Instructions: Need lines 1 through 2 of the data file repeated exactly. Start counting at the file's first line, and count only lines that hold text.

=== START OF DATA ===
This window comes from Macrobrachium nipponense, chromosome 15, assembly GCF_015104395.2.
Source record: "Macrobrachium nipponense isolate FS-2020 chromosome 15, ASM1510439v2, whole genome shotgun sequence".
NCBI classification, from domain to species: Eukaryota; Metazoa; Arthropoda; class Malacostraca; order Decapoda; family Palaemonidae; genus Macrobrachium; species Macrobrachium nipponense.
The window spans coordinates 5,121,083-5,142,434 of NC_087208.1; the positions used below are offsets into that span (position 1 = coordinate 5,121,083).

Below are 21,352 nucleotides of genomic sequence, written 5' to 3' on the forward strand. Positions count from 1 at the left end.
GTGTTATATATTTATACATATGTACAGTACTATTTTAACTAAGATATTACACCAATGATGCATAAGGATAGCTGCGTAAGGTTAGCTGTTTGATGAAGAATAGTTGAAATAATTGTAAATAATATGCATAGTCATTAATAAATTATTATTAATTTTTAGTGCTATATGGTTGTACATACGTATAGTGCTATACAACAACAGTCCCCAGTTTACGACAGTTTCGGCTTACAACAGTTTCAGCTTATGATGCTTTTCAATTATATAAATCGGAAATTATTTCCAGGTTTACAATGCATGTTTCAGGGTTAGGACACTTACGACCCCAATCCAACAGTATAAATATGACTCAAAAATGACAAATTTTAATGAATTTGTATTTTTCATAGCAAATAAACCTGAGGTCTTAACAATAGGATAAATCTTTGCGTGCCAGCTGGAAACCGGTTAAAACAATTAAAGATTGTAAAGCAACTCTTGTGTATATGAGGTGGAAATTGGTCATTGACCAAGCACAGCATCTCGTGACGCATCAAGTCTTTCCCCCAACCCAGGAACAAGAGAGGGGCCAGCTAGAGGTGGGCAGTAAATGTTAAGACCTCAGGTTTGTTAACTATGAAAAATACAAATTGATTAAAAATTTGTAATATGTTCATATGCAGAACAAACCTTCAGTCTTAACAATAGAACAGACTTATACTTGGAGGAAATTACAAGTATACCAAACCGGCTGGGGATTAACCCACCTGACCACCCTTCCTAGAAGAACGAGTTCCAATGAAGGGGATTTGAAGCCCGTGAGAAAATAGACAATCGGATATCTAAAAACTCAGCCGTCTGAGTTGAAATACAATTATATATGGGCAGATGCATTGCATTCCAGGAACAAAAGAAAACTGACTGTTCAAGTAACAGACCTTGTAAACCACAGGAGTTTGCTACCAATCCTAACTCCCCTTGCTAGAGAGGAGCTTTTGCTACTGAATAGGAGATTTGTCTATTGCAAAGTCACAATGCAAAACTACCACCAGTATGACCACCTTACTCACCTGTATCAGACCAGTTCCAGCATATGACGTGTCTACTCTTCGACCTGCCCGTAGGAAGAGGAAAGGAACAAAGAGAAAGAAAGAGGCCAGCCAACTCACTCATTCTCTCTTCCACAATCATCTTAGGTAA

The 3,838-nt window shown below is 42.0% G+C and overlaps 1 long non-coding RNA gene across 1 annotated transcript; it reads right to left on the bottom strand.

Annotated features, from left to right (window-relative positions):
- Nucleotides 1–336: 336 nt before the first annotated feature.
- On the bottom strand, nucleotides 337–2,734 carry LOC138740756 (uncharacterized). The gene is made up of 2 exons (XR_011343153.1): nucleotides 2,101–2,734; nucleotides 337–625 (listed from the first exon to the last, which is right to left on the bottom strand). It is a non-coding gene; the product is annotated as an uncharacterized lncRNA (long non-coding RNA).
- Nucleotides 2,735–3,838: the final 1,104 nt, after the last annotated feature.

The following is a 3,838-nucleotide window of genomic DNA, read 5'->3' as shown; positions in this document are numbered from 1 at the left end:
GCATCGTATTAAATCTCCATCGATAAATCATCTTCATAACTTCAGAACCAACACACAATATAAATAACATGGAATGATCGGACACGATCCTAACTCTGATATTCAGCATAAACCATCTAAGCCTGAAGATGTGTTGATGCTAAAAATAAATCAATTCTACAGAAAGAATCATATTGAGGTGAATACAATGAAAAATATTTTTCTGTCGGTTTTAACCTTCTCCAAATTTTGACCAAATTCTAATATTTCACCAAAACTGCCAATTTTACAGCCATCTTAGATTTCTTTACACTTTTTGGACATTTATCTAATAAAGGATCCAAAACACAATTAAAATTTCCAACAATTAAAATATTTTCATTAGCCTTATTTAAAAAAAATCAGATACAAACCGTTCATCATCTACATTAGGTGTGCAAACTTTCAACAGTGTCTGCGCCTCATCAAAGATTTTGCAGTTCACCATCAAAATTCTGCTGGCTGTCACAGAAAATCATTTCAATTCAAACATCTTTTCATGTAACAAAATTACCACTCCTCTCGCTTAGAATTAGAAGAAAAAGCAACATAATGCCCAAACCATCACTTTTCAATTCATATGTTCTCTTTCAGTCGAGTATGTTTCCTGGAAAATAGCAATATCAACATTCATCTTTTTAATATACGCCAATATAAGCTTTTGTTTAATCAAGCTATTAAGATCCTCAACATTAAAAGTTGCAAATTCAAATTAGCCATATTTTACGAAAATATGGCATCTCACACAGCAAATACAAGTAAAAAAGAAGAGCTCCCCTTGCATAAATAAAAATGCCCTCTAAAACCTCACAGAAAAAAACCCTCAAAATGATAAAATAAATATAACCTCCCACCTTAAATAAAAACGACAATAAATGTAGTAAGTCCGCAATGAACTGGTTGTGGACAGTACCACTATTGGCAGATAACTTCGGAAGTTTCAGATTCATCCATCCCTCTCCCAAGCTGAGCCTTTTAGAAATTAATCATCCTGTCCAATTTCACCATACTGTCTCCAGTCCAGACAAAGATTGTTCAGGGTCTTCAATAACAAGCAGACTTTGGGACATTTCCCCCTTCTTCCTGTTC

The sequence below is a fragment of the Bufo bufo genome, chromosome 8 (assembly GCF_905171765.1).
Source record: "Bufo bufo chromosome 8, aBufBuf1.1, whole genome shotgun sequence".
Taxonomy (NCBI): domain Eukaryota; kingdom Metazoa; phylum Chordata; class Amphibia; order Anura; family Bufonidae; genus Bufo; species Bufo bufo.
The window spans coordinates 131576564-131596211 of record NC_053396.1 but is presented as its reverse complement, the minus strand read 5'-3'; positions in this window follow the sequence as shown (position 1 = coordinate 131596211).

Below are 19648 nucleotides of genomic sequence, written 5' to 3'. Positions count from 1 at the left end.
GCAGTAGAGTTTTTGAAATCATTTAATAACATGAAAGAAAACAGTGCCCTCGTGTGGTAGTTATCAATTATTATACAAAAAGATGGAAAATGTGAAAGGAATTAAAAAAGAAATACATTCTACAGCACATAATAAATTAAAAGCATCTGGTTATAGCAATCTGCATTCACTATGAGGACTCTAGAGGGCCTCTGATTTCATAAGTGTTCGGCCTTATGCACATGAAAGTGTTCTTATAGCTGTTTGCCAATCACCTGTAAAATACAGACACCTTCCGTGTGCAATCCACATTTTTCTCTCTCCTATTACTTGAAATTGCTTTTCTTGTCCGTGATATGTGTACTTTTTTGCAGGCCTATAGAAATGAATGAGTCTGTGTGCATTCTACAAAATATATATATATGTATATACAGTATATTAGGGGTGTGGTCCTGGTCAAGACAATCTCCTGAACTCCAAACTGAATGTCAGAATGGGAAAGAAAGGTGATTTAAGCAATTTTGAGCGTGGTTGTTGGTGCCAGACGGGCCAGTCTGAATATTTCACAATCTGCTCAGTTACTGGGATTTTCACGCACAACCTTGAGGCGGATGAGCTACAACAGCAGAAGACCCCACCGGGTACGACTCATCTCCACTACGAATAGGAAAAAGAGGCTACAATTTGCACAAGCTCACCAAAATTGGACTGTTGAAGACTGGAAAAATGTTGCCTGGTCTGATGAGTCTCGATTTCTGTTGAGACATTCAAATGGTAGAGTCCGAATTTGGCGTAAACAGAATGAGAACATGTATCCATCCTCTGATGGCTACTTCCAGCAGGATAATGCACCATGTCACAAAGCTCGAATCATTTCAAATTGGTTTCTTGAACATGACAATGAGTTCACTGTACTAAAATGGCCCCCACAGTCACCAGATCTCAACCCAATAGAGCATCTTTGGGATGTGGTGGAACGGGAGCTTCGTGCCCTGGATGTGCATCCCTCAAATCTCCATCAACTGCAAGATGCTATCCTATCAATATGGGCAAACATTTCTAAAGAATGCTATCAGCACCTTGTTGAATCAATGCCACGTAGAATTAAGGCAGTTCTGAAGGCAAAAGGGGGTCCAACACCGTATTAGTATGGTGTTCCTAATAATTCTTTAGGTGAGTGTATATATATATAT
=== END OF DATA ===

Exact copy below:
This window comes from Macrobrachium nipponense, chromosome 15, assembly GCF_015104395.2.
Source record: "Macrobrachium nipponense isolate FS-2020 chromosome 15, ASM1510439v2, whole genome shotgun sequence".